The Castor family of solid-fuel rocket stages and boosters built by Thiokol and used on a variety of launch vehicles. They were initially developed as the second-stage motor of the Scout rocket. The design was based on the MGM-29 Sergeant, a surface-to-surface missile developed for the United States Army at the Jet Propulsion Laboratory.
Hydrazine is an inorganic compound with the chemical formula N
4, called diamidogen, archaically. It is a simple pnictogen hydride, and is a colorless and flammable liquid with an ammonia-like odour.
Prior to its retirement in 1999, Athena II launches were made from Launch Complex 46 at Spaceport Florida and Space Launch Complex 6 at Vandenberg Air Force Base. LC-46 will also be used for Athena IIc launches, with Launch Pad 0B of the Mid-Atlantic Regional Spaceport and Pad 1 of the Kodiak Launch Complex also offered. If a launch from Vandenberg is ordered, Space Launch Complex 8 will be used instead of SLC-6, which was rebuilt as a Delta IV launch complex following the Athena's initial retirement.
Space Launch Complex 46 (SLC-46) is a launch complex at Cape Canaveral Air Force Station operated under license by Space Florida for Athena rocket launches.
Space Launch Complex 6 at Vandenberg Air Force Base in California is a launch pad and support area. The site was originally developed for the Titan III and Manned Orbiting Laboratory, which was cancelled before construction of SLC-6 was complete. The complex was later rebuilt to serve as the west coast launch site for the Space Shuttle, but again went unused due to budget, safety and political considerations. The pad was subsequently used for several Athena launches before being modified to support the Delta IV launch vehicle family, which have used the pad since 2006.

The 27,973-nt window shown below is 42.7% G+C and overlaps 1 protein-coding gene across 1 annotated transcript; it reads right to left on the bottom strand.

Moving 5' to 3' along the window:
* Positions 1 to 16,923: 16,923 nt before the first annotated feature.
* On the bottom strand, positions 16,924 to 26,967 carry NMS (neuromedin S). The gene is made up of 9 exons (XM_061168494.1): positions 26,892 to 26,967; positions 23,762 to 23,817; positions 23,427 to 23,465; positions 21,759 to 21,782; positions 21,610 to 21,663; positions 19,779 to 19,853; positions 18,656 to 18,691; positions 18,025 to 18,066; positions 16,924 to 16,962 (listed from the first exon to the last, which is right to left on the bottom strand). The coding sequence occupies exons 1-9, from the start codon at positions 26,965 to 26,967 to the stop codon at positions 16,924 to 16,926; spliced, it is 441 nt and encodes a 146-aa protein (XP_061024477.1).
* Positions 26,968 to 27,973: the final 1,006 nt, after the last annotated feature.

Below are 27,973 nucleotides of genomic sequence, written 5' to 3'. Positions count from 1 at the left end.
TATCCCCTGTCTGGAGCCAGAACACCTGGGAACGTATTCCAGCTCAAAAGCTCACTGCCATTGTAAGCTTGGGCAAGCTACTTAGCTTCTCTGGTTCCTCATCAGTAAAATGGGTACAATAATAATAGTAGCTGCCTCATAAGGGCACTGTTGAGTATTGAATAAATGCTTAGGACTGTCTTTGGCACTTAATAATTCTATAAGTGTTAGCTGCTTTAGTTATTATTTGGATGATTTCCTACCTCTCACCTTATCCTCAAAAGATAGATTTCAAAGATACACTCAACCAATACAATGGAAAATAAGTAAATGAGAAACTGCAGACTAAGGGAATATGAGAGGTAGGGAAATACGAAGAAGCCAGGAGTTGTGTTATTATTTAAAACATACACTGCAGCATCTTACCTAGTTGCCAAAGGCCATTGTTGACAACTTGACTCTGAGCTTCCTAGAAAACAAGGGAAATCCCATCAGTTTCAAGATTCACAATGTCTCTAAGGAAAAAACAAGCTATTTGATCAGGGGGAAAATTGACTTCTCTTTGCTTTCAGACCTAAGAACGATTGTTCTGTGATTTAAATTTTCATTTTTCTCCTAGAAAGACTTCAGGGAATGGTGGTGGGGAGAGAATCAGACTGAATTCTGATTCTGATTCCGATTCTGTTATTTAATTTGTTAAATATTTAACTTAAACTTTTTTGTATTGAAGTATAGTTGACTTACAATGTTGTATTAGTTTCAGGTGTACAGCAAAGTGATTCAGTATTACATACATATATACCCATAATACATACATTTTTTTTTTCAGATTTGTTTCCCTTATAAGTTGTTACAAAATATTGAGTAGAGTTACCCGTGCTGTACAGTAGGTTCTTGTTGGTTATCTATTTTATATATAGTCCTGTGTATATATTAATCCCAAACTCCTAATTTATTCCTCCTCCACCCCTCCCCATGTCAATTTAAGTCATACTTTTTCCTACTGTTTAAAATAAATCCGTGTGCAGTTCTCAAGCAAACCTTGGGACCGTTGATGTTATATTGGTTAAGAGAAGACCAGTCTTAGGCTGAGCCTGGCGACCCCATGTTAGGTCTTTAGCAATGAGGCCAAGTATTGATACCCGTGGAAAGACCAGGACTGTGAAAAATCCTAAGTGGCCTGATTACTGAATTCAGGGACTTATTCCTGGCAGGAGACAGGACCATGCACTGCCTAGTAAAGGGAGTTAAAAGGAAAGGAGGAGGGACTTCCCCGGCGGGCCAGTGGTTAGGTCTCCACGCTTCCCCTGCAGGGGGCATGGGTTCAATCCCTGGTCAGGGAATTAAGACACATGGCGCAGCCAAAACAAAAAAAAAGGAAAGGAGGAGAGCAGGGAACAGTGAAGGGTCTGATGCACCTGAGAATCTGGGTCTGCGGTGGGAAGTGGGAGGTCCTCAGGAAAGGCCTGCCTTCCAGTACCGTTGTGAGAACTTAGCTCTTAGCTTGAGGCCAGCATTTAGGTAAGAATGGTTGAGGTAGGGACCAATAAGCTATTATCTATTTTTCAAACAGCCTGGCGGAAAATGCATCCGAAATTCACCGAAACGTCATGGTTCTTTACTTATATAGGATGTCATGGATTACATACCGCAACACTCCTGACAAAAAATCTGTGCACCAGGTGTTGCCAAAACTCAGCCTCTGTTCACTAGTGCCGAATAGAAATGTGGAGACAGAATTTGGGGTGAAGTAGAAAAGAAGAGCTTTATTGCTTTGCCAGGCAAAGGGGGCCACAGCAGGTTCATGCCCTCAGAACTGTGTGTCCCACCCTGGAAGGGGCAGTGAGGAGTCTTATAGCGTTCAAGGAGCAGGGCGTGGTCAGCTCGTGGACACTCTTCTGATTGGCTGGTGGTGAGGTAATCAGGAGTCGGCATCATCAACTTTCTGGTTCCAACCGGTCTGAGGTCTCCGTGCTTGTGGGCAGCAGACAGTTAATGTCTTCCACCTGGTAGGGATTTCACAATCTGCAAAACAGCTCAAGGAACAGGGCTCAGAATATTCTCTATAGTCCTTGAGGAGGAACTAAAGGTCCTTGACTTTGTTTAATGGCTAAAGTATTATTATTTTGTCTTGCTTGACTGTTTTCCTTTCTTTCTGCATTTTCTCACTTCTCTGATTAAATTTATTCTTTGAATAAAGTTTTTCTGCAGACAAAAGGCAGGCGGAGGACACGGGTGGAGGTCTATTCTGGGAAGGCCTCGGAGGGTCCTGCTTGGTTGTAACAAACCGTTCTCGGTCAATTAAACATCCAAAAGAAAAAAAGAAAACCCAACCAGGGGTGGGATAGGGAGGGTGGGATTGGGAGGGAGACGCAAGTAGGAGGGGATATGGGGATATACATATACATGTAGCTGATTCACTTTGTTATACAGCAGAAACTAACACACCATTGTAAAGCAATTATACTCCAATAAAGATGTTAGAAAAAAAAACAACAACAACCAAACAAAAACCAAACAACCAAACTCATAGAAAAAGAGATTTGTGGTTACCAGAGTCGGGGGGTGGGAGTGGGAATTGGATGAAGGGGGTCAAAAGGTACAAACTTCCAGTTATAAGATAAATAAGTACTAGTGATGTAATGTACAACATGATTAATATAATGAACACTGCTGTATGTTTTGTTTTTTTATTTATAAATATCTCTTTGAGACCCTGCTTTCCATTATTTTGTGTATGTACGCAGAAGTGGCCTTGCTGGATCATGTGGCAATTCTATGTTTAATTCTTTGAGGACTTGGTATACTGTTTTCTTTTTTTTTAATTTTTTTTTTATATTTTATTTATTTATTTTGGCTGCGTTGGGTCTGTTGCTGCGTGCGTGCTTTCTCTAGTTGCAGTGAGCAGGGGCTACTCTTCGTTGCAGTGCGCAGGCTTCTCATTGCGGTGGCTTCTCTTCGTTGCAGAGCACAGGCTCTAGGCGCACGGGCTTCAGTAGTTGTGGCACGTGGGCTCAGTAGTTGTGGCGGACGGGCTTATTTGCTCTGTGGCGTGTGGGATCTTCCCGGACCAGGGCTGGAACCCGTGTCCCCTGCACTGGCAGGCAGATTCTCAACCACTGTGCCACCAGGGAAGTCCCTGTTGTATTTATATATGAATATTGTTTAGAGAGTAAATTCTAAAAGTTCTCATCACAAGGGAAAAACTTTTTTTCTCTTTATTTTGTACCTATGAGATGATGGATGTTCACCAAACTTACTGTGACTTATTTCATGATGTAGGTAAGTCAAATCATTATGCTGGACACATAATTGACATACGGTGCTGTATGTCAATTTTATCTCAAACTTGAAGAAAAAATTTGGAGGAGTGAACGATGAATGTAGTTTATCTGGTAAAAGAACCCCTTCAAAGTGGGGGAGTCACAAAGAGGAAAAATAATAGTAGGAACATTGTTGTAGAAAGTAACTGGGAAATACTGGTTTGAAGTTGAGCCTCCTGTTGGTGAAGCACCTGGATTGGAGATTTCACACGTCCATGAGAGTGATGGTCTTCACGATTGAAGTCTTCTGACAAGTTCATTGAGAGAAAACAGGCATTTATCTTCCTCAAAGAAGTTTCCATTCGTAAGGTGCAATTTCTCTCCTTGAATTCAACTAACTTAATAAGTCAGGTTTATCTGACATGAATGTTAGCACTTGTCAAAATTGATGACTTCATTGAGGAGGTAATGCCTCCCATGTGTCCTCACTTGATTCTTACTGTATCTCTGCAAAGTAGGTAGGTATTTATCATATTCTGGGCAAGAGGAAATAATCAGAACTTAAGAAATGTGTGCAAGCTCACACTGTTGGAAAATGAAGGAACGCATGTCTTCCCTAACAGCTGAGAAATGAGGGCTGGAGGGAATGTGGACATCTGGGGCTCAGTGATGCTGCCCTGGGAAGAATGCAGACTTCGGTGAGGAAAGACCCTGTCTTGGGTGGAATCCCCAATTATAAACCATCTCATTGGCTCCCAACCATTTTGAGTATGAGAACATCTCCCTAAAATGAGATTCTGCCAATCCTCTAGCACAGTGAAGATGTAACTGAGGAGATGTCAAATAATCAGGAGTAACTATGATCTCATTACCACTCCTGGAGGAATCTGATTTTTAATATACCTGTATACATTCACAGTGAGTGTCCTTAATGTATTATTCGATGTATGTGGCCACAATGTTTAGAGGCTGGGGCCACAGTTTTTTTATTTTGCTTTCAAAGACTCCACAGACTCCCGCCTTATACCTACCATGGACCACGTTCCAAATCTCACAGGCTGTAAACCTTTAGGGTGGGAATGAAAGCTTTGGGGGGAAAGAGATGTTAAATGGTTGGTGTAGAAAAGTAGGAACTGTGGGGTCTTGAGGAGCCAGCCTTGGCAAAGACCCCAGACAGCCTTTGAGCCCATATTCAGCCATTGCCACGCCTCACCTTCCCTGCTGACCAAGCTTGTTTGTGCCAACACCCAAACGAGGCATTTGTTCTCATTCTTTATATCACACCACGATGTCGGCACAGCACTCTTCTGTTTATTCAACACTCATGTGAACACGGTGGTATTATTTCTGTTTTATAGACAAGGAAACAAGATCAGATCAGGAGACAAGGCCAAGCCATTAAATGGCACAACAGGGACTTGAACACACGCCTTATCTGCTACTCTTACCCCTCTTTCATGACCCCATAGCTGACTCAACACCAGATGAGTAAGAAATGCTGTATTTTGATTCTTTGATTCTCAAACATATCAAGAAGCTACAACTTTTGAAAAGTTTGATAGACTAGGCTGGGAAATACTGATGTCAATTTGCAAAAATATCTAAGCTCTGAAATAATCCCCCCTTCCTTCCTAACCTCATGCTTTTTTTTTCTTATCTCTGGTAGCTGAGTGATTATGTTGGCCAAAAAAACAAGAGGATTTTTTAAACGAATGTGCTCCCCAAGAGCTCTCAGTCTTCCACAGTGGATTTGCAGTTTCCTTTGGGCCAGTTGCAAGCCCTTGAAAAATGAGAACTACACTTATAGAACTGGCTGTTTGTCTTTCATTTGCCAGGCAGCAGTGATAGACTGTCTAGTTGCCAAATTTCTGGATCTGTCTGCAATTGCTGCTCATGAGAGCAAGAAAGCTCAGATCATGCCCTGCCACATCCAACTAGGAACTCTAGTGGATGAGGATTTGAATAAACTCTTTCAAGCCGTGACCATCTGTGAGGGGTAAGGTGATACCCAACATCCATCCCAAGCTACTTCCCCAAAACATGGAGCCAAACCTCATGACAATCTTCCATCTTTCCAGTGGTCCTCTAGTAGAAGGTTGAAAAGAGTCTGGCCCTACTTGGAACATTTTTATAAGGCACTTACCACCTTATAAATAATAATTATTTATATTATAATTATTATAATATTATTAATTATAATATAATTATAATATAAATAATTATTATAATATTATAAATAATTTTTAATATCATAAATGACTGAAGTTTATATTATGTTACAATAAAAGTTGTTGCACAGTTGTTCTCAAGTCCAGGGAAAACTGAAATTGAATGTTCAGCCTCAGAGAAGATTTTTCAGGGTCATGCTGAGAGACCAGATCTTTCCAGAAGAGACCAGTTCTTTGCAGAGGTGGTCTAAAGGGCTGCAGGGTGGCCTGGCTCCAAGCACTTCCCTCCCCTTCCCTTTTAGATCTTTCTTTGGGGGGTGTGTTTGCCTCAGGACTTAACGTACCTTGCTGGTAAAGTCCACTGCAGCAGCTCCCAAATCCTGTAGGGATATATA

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During the 1990s, three Athena II launches were conducted, with one failure. Its maiden flight was conducted from LC-46 at Spaceport Florida, and lifted off at 02:28 GMT on 7 January 1997. The launch, which was the first to take place from Spaceport Florida, successfully placed the Lunar Prospector spacecraft into orbit for NASA. The next Athena II launch took place from SLC-6 at Vandenberg on 27 April 1999, with the Ikonos satellite for Space Imaging. The launch ended in failure after the payload fairing failed to separate, and as a result the rocket had too much mass to achieve orbital velocity.The third launch also took place from SLC-6 at Vandenberg, on 24 September 1999. The payload, Ikonos 1, was also for Space Imaging, and successfully reached orbit.
Lunar Prospector was the third mission selected by NASA for full development and construction as part of the Discovery Program. At a cost of $62.8 million, the 19-month mission was designed for a low polar orbit investigation of the Moon, including mapping of surface composition including polar ice deposits, measurements of magnetic and gravity fields, and study of lunar outgassing events. The mission ended July 31, 1999, when the orbiter was deliberately crashed into a crater near the lunar south pole after the presence of water ice was successfully detected.